Guantanamo Bay prisoners' cleared for release have their names made public


A soldier next to a sign at the US Naval Station in Guantanamo Bay, Cuba.


Jim Watson

Guantanamo Bay prisoners who have been cleared for release but are still being held have had their names released by the Justice Department, overturning a 2009 decision to keep their identities secret as their transfers were negotiated. 

The names of 55 prisoners who are awaiting transfers to other countries were made public Friday, after human rights organizations lobbied for the information. 

Though men listed have been cleared for release, some as early as 2009, they remain at Guantanamo because of difficulties in finding them a willing host country or concerns about their return to their homelands, Agence France Presse reported

“We did not expect this,” Omar Farah, a lawyer for the Center for Constitutional Rights, told the Associated Press. “This is an important development.”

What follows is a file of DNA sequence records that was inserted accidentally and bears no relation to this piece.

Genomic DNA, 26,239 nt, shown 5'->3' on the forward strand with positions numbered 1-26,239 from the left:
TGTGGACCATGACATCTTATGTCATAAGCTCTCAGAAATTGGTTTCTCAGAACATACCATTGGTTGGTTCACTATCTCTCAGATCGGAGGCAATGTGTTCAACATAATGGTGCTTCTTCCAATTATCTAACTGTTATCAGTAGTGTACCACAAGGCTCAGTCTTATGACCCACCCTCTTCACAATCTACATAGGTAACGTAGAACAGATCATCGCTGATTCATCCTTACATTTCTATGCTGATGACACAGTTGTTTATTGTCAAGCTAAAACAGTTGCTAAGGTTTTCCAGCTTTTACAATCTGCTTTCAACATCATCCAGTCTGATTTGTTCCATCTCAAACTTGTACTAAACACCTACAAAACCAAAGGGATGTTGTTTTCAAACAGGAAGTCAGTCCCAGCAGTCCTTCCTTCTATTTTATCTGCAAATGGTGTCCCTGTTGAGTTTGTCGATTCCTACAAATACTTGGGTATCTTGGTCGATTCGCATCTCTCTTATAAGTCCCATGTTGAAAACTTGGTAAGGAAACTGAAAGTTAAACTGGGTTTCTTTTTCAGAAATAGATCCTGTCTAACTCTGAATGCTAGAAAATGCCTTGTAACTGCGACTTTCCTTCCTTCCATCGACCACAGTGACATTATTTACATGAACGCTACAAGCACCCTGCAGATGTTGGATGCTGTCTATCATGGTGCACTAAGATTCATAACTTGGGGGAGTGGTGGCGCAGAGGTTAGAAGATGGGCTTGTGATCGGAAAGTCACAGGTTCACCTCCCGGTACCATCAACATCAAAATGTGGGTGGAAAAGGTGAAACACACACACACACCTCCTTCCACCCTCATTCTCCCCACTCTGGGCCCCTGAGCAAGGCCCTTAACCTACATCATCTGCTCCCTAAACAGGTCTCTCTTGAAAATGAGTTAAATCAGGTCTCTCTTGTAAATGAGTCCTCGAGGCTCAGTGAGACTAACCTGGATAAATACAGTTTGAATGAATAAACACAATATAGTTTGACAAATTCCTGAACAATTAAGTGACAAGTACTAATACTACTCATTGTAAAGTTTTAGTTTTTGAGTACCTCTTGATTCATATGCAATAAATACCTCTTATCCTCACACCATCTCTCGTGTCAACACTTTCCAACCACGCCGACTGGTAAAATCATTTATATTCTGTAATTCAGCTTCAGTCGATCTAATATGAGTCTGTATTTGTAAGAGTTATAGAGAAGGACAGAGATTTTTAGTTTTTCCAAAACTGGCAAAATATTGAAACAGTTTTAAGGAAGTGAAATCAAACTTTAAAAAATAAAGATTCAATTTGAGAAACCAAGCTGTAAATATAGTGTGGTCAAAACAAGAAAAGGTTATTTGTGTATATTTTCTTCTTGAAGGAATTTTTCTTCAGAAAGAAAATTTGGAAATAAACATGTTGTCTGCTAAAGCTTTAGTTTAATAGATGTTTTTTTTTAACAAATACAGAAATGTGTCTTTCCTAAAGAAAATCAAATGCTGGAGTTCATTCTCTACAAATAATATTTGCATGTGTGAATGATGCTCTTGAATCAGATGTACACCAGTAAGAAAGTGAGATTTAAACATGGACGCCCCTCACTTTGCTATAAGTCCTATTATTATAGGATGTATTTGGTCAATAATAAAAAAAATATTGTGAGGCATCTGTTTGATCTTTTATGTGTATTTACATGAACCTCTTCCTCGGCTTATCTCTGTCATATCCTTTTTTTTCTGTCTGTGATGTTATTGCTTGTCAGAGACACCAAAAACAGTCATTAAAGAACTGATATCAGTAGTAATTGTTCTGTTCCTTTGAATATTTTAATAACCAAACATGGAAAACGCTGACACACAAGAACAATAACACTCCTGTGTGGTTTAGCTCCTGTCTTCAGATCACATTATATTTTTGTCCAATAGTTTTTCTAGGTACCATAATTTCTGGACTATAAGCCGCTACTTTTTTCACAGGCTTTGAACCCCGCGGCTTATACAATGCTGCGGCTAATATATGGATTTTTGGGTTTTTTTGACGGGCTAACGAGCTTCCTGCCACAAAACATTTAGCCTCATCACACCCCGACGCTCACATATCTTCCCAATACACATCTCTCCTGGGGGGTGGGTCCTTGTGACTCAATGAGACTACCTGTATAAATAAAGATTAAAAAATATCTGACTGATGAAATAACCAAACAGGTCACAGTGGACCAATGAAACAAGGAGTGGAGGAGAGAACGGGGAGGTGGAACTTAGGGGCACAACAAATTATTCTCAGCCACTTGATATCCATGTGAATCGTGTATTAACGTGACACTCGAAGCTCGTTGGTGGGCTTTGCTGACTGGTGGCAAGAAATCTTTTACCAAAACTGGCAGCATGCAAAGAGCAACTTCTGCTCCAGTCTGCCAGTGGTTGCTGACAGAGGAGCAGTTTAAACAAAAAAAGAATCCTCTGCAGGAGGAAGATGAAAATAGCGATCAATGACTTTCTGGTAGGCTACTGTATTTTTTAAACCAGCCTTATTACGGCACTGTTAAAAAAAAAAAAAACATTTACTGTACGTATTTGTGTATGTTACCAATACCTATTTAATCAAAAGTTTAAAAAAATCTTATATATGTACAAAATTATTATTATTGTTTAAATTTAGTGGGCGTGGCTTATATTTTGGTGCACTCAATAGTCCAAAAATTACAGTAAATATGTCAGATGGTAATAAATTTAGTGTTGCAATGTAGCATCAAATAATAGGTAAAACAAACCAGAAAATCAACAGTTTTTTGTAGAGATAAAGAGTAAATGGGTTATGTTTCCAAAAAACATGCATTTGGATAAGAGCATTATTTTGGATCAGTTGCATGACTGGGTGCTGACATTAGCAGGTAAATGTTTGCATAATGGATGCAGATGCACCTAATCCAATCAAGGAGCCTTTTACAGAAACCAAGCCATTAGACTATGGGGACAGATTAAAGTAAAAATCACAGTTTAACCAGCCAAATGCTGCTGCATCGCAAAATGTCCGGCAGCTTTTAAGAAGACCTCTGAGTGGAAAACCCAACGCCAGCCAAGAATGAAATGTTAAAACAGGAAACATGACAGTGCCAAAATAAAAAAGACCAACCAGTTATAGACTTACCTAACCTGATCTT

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"These men have now spent three years in prison since our military and intelligence agencies all agreed they should be released," ACLU senior staff attorney Zachary Katznelson said in a statement, Agence France Presse reported. "It is well past time to release and resettle these unfairly imprisoned men."

The Justice Department said it agreed to release the names of the prisoners in question because "there is no longer a need to withhold from the public the status of detainees that have been approved for transfer," the Kuwait News Agency reported.

There are currently 167 men imprisoned at the Cuba penitentiary, many of them believed to be Yemeni, according to Politico

In January 2010, Obama suspended further transfers from Guantanamo to Yemen, citing the country's conditions as "too unstable" to "ensure that detainees wouldn't return to or embark on terrorist activities," Politico reported. 

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